Of course, grassroots football is where every player begins their journey to the top and the man from the capital’s East End was no different.
Recalling his pathway to Old Trafford, Willock said, “I started off in Sunday League when I was six or seven.
“I was at Ridgeway Rovers. David Beckham played for them and there are a few other players who have come through there. It was probably the best club around my area, Chingford, and they’ve got good connections with a few clubs like West Ham, Tottenham and Arsenal.
“Then I got a trial with Arsenal when I was about 10 or 11 and I just went up through the age groups.
Now 20, andan important figure within United’s under 23’s, Willock’s career is on the up.
Having trained intermittently with the first team squad, he further proved his worth to the Red Devils’ hierarchy with a 93rd – minute winning goal in the Premier League 2 fixture away at rivals Liverpool.
The Londoner’s header deep into injury time secured a 1-0 victory at Anfield, and three vital points for his team.
The next challenge for United’s match winner on Merseyside, is to force his way into Jose Mourinho’s reckoning and make his first senior appearance; something another member of the Willock family has already achieved this season.
“I’ve got two brothers who still play for Arsenal; Chris and Joe,” said Willock, proudly.
“We used to play together as kids in the park, my dad used to take us every day. It was just something to do. It’s good going home and being able to watch my brothers and they’re both doing well, so that’s a good thing.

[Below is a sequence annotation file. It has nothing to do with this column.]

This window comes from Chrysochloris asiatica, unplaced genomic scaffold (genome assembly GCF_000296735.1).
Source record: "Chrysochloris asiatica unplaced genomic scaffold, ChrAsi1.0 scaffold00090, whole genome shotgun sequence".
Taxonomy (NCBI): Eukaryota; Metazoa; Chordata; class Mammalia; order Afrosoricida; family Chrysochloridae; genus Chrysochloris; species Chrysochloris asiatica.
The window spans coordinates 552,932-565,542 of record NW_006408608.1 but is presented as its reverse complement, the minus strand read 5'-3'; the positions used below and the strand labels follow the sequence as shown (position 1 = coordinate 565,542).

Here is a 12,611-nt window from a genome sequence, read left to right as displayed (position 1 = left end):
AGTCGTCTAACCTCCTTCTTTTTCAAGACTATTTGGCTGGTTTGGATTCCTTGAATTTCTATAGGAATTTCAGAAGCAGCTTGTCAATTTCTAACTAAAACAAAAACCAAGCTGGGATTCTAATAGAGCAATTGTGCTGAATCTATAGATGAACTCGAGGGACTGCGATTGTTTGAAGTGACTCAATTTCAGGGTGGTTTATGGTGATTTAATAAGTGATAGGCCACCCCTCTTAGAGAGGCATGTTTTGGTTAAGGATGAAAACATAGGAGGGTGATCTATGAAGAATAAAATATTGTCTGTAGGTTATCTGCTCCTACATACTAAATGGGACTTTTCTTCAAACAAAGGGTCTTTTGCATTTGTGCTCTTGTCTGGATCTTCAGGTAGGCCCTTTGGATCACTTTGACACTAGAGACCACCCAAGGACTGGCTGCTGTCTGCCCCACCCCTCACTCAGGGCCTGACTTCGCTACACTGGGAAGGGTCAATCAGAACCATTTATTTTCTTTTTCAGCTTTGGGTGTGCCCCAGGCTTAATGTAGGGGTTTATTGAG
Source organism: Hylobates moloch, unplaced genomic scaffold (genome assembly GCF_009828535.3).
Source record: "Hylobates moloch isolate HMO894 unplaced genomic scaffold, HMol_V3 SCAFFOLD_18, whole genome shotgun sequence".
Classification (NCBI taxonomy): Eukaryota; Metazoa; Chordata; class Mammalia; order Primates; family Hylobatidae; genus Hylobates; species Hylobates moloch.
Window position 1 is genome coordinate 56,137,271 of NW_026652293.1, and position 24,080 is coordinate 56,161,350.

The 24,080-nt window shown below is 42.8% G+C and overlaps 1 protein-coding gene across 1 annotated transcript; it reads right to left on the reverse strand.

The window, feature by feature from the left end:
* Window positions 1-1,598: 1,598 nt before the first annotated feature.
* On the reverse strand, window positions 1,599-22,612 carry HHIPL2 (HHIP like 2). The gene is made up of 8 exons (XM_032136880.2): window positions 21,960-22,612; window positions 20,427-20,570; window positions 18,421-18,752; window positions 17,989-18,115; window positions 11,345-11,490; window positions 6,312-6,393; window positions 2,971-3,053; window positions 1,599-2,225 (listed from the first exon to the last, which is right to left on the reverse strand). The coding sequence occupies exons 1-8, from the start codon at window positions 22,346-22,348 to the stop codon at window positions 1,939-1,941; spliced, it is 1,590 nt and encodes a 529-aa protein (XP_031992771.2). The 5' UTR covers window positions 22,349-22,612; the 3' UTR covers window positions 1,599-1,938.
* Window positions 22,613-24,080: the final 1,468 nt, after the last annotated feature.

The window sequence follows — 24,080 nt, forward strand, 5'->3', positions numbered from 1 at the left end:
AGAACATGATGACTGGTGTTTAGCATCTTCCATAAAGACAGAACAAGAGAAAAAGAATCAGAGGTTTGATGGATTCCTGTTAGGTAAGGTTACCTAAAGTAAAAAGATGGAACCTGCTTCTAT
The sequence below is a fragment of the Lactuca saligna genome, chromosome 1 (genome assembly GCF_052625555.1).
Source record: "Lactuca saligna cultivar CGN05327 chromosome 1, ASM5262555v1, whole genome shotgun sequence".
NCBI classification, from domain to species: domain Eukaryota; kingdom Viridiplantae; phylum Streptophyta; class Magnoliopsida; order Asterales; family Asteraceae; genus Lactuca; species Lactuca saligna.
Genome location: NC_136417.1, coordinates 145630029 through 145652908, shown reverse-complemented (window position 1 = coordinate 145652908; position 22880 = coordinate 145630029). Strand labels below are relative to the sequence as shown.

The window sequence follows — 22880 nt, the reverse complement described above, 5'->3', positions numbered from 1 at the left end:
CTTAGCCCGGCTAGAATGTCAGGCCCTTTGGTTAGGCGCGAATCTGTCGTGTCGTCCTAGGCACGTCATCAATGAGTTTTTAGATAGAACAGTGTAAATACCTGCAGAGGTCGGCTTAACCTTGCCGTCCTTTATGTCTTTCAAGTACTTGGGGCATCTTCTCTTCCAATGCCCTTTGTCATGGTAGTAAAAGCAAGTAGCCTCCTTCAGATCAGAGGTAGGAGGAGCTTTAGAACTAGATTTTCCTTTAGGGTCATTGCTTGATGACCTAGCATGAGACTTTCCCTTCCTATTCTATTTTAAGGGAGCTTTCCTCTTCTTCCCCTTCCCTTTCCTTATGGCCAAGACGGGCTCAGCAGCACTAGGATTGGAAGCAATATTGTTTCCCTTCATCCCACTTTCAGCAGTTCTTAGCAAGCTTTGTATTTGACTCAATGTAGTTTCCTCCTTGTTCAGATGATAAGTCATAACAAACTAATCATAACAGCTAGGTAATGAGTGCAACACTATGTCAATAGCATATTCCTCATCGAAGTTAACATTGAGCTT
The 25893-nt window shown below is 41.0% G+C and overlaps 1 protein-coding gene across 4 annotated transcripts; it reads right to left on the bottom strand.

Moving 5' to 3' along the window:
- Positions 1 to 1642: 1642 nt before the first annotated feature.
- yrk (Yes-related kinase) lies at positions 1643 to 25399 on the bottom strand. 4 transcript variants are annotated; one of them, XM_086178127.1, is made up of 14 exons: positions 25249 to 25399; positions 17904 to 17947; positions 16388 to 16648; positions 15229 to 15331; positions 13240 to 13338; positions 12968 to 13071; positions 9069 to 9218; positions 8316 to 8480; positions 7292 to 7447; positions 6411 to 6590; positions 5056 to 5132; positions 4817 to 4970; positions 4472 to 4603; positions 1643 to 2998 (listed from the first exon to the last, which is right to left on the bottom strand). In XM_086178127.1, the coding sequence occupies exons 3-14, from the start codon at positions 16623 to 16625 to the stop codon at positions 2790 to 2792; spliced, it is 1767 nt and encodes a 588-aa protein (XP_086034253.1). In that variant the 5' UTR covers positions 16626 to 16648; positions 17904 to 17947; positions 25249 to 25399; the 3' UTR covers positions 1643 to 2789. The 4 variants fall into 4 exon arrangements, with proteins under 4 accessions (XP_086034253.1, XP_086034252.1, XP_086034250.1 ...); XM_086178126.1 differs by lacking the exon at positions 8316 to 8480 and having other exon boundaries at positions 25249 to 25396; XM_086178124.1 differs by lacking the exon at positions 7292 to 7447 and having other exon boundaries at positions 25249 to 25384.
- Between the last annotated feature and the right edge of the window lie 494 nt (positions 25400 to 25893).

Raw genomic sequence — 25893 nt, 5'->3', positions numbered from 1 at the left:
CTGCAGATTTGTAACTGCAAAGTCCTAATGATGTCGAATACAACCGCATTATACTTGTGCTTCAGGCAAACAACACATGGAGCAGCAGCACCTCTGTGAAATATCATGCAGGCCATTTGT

“Joe (17) is playing for the under 18’s at the minute and Chris (19) made his [first team] debut in the EFL cup [against Nottingham Forest] which was obviously a big moment for him because he’s a proper die-hard Arsenal fan, it was a dream come true.
“I wasn’t there and it wasn’t on TV so I didn’t get to watch it, but he told me he did well.”
Whilst his younger siblings continue their development in North London the older Willock brother knows he must bide his time for the opportunity to feature in Mourinho’s plans.
Furthermore, to be considered for a loan move away from Old Trafford in order to pick up valuable minutes in a first team environment, Willock concedes that he must listen to the instructions and wishes of his club.
“I’ve been with the first team a bit in training, hopefully I can push my way forward. Patience is key, really. Sometimes as a player you really want something but you have to remember the club always knows best.”
Mourinho is famously a manager who tends to utilise experience, rather than youth, within his squad and therefore the path to the first team will not be straightforward for any young player at United.
Yet Willock, in pursuing his dreams, has proven that he is not adverse to overcoming barriers placed in his way.
Having bounced back from his early experience of rejection and the harsh realities of competitive football at the highest level, what message would Willock pass on to youngsters who, like him, have been left high and dry by their academy experience?
As you’d expect, old-fashioned hard work is high on the list. But so too is keeping a level head and realising there is still time for things to change.
“It’s not the end of the world,” he signs off.
“It’s easy to give up and start thinking you’re not good enough when people say it by releasing you, but you have to keep believing in yourself and keep working hard. If you’ve got the talent you’ll come through.”